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Tech Industry

IT shop talk: What's next?

Is IT ready to start buying again? And if so, what's different this time around? Industry watcher Jon Oltsik says the past year has helped technology managers figure out what they want.

Once a month or so, I get together with a group of information-technology professionals called the Granite State Group at a historic tavern in New Hampshire. We have a couple of beers and talk about what's going on in their respective shops as well as within the industry.

When we got together recently, I asked what they were doing during this current IT depression. No one in the group was buying more than the necessities of basic hardware and software upgrades. Each was involved in a major application rollout, but these projects had been in the works for quite a while. The group viewed the economic respite as a breather, a chance to focus on fixing internal technology and organizational problems, cut costs, and prepare for future challenges.

As far as cost cutting, the downturn provided them with an opportunity to dig for IT gold in places they wouldn't normally look. One IT director told me his company found it was paying a carrier a monthly fee for several T1 lines to buildings that had been closed for 18 months. Another claimed his shop found it was making payments on several leases--even though it already owned the equipment. Easy money when you have the time to find it.

Members of the group agreed that technology infrastructure and management had grown far too complex. Before 2001, IT ran too fast and got so bamboozled by fast-talking salespeople that it ended up with a mess. Nowadays, IT managers are looking to reduce complexity and complete projects more efficiently.

If there was one consistent technology theme, it was IT consolidation. Their interest went beyond cost cutting as they talked about making a real effort to simplify IT architecture. Bemoaning the bane of complexity, one participant said that "building these systems is hard enough; changing them is next to impossible. Every time we move a building, buy a company or sign a partner, IT is left to figure it out. We've commissioned an IT task force to define how we can simplify our infrastructure and still address our business needs."

Equipment consolidation may be the low-hanging fruit, but these guys said they were also focused on examining internal processes in an effort to find places where there are too many handoffs or too many people working on a project. They were also on the prowl for areas where informal processes need to be enhanced with better structure and control.

While the Granite State Group members weren't ready to predict when the economy would improve, each claimed that they needed serious organizational changes to prepare for a recovery.

If there was one consistent theme, it was IT consolidation.
Their companies were already making staffing revisions and creating teams that melded technicians, generalists and operations folks into cohesive units focused on business applications.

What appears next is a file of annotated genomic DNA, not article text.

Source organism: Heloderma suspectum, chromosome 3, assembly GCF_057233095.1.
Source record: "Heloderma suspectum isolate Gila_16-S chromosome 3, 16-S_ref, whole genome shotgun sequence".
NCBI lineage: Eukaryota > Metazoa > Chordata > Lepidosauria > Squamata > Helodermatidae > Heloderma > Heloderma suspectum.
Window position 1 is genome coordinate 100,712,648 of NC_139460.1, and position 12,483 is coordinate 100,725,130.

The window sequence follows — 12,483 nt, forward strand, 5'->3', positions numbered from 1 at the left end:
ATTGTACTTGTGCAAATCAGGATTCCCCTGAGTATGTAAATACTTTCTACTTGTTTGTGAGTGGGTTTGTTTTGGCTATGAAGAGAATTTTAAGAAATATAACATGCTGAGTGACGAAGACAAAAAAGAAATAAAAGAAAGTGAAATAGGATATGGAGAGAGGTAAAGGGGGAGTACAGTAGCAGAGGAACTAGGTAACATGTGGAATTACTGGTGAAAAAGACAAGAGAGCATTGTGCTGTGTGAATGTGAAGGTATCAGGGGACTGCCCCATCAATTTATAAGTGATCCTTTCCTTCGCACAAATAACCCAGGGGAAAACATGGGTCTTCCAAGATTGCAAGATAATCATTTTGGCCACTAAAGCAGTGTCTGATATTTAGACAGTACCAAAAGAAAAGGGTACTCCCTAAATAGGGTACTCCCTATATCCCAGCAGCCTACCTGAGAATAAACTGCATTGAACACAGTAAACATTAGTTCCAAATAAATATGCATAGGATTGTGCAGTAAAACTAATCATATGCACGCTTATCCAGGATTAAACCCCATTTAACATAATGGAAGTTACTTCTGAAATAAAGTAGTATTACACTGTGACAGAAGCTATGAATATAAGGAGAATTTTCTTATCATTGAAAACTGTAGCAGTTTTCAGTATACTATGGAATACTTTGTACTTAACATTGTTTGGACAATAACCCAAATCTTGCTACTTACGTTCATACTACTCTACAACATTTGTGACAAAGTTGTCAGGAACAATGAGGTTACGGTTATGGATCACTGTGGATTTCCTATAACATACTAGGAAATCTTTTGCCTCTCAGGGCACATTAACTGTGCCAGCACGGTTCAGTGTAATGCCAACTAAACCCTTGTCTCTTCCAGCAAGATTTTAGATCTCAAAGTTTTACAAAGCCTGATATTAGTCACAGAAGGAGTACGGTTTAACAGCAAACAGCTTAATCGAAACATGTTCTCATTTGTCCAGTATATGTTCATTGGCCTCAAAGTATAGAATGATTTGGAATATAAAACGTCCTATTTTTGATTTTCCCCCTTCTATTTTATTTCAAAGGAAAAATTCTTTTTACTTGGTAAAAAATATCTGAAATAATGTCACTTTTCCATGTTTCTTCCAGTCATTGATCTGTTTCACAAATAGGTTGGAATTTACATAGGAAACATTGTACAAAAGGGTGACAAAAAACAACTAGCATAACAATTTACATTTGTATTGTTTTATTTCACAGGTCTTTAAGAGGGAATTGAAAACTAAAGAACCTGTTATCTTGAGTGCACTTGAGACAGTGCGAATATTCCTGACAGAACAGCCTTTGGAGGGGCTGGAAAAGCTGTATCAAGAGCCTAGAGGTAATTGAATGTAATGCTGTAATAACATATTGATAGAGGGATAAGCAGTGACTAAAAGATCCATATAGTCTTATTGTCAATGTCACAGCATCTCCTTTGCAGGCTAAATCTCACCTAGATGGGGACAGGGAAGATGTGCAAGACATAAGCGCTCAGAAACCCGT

Why?

The group believes that there's no longer room for organizational cliques when business applications are distributed on servers across distributed networks--a situation that will only get more difficult with the rollout of Web-based applications and network services. Granite State Group members expect these alterations to improve project implementation schedules and to provide better service to users, but one member noted the human implication: "We all grew up in IT with a focus on technology; this is a cultural change."

Given this psychological ramification, all agreed that IT staffers need lots of TLC through this transition.

Outside the IT organization itself, Granite State Group members stressed the importance of using the downturn to build and enhance relationships between IT and business managers. One of their companies created a breakfast meeting for IT and business managers to brainstorm about how the people responsible for an organization's technology can also address business strategy. These meetings were already producing results.

Before 2001, IT ran too fast and got so bamboozled by fast-talking salespeople that it ended up with a mess.
"The business guys were blown away by a presentation by one of the big application vendors," I was told. "We knew that this package offered a lot but demanded an architecture that was extremely complex and costly. We used the breakfast meeting as a way to educate the business manager on the costs and risks associated with this kind of complexity. He now understands that there is a trade-off between rock-solid delivery to customers and the latest slick, complex stuff."

Their conclusion: Now is the right time to get their IT houses in order, starting by understanding what's ahead, then by aggressively preparing for the future. Compensation should be tied to the changes, and measurable results must be defined. And above all, get the business guys to buy in.

Will this help IT--and the company--when the recovery occurs? I think it sounds like a good start.